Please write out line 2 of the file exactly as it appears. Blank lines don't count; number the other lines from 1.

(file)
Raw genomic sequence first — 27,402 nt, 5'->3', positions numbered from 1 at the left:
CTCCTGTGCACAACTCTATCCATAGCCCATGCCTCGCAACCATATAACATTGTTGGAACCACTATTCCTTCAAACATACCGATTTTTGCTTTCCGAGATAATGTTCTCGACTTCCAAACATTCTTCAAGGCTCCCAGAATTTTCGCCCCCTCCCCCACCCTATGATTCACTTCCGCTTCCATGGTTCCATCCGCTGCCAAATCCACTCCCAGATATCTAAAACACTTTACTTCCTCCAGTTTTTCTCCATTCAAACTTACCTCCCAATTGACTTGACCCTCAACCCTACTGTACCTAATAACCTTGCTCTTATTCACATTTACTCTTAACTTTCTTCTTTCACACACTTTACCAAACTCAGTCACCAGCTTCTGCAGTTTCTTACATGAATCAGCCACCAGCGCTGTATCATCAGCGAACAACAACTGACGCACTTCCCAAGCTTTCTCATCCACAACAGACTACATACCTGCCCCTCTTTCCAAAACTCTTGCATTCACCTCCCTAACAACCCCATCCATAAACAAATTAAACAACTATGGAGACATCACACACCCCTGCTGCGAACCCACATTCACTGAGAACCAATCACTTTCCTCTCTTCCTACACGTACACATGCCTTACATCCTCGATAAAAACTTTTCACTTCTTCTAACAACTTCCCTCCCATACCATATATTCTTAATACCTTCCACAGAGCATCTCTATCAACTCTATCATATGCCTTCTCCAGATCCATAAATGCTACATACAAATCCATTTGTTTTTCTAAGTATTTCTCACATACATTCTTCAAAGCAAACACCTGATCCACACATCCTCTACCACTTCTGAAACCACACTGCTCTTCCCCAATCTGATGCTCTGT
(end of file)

CTCCTGTGCACAACTCTATCCATAGCCCATGCCTCGCAACCATATAACATTGTTGGAACCACTATTCCTTCAAACATACCGATTTTTGCTTTCCGAGATAATGTTCTCGACTTCCAAACATTCTTCAAGGCTCCCAGAATTTTCGCCCCCTCCCCCACCCTATGATTCACTTCCGCTTCCATGGTTCCATCCGCTGCCAAATCCACTCCCAGATATCTAAAACACTTTACTTCCTCCAGTTTTTCTCCATTCAAACTTACCTCCCAATTGACTTGACCCTCAACCCTACTGTACCTAATAACCTTGCTCTTATTCACATTTACTCTTAACTTTCTTCTTTCACACACTTTACCAAACTCAGTCACCAGCTTCTGCAGTTTCTTACATGAATCAGCCACCAGCGCTGTATCATCAGCGAACAACAACTGACGCACTTCCCAAGCTTTCTCATCCACAACAGACTACATACCTGCCCCTCTTTCCAAAACTCTTGCATTCACCTCCCTAACAACCCCATCCATAAACAAATTAAACAACTATGGAGACATCACACACCCCTGCTGCGAACCCACATTCACTGAGAACCAATCACTTTCCTCTCTTCCTACACGTACACATGCCTTACATCCTCGATAAAAACTTTTCACTTCTTCTAACAACTTCCCTCCCATACCATATATTCTTAATACCTTCCACAGAGCATCTCTATCAACTCTATCATATGCCTTCTCCAGATCCATAAATGCTACATACAAATCCATTTGTTTTTCTAAGTATTTCTCACATACATTCTTCAAAGCAAACACCTGATCCACACATCCTCTACCACTTCTGAAACCACACTGCTCTTCCCCAATCTGATGCTCTGT